“These cartoons are much more psychologically knowledgeable and psychologically attentive” compared with the ones of the past, Mintz told me when I shared a selection of strips through the years with him. “There’s a certain kind of child that they’re trying to produce who has communication skills, who’s self-regulated. I think that’s our vision of what a child ought to be [today].”

The other thing that Cully really wants to convey about how Goofus and Gallant has changed is a message that is somewhat at odds with the format of the strip.

“We try really hard now, and have for a long time, to be clear that Goofus is not all bad, and Gallant is not all good,” she said. To do that within the confines of the dos-and-don’ts binary that is the strip’s raison d’être is “probably the hardest editorial job in the whole magazine.”

Every installment of Goofus and Gallant now has a line at the top that reads “There’s some of Goofus and Gallant in us all. When the Gallant shines through, we show our best self.” And alongside the comic, Highlights also publishes submissions from young readers talking about moments when they felt like either Goofus or Gallant, to show that everyone can relate to both of them at different times.

This mirrors a larger shift in the culture of American parenting, Fass told me, where it’s become prevalent to emphasize that although a particular behavior or choice may be bad or wrong, the child is not a bad kid.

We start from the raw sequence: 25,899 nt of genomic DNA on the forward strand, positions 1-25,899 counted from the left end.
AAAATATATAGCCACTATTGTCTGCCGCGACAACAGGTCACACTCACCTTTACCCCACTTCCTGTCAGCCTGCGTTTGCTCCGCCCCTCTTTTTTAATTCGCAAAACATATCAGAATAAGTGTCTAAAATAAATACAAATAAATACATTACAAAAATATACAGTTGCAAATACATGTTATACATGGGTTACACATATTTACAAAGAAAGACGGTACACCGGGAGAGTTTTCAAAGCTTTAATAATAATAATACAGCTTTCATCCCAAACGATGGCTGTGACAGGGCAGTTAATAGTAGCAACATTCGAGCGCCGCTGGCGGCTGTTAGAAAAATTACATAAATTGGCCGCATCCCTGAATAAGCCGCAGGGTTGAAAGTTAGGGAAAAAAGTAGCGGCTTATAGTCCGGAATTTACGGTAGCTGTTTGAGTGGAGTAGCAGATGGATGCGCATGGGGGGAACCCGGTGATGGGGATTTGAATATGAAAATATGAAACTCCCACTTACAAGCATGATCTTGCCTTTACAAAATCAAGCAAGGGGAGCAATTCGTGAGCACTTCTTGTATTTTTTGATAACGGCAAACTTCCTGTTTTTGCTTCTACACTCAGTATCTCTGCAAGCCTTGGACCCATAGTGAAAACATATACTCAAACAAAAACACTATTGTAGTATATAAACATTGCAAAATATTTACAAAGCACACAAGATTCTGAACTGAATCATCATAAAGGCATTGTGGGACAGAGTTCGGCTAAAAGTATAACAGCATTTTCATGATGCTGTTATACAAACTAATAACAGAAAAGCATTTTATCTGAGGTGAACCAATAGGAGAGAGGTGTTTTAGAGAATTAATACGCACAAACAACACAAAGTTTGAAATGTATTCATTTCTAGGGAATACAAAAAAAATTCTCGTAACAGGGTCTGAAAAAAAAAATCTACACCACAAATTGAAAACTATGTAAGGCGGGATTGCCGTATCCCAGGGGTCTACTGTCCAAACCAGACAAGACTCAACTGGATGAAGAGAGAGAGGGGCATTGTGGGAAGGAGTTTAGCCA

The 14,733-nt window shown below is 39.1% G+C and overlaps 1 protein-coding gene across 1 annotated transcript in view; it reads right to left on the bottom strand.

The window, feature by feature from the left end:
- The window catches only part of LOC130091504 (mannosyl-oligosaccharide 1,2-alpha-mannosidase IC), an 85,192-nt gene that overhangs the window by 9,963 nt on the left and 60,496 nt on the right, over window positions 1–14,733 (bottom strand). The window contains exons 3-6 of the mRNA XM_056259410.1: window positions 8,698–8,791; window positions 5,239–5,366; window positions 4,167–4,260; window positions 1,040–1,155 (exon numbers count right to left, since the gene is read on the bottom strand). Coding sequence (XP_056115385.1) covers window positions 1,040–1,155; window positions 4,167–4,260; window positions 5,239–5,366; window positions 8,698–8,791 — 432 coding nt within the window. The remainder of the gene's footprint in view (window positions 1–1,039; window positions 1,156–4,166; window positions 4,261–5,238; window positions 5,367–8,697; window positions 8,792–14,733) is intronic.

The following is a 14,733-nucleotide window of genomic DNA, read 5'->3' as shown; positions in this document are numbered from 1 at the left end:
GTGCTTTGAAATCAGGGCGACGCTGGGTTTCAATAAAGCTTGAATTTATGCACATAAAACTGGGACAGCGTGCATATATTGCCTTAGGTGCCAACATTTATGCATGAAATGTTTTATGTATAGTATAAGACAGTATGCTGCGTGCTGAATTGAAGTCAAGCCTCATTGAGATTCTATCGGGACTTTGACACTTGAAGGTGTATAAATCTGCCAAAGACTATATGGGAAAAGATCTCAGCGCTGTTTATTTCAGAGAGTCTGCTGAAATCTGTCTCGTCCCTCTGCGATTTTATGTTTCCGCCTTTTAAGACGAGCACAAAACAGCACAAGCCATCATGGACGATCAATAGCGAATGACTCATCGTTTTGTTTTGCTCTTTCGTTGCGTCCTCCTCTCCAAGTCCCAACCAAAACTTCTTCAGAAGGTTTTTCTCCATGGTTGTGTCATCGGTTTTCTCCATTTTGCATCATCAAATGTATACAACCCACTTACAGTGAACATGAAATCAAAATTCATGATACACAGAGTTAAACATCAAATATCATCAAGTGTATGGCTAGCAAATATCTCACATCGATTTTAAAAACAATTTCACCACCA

“We just try to be really clear that Goofus isn’t always bad. He’s not. He’s just often making choices that aren’t thoughtful or safe,” Cully said. One recent example that illustrates this is a strip from July 2022 in which Goofus and Gallant both fight with a friend. “When Goofus gets upset, he yells unkind things he’ll regret,” the caption reads. We would never have gotten such insight into the future mental state of the Goofus of old. But the new Goofus is not a total monster—he will regret it later.

The starker differences between the Goofus and Gallant of the past and present aren’t signs that all parents of previous decades were emotionally distant disciplinarians, or that all parents today have endless patience for their kids’ big feelings. Nevertheless, the boys’ evolution reflects American parenting culture’s own evolution. As the fire and brimstone of “Because I said so” authoritarian parenting has fallen out of favor, Goofus and Gallant have also become more than the messengers of strict commandments. They have a spark of humanity.

So even if Goofus and Gallant will always be the devil and the angel sitting on kids’ shoulders, nowadays, you might say, there is a little more sympathy for the Goofus.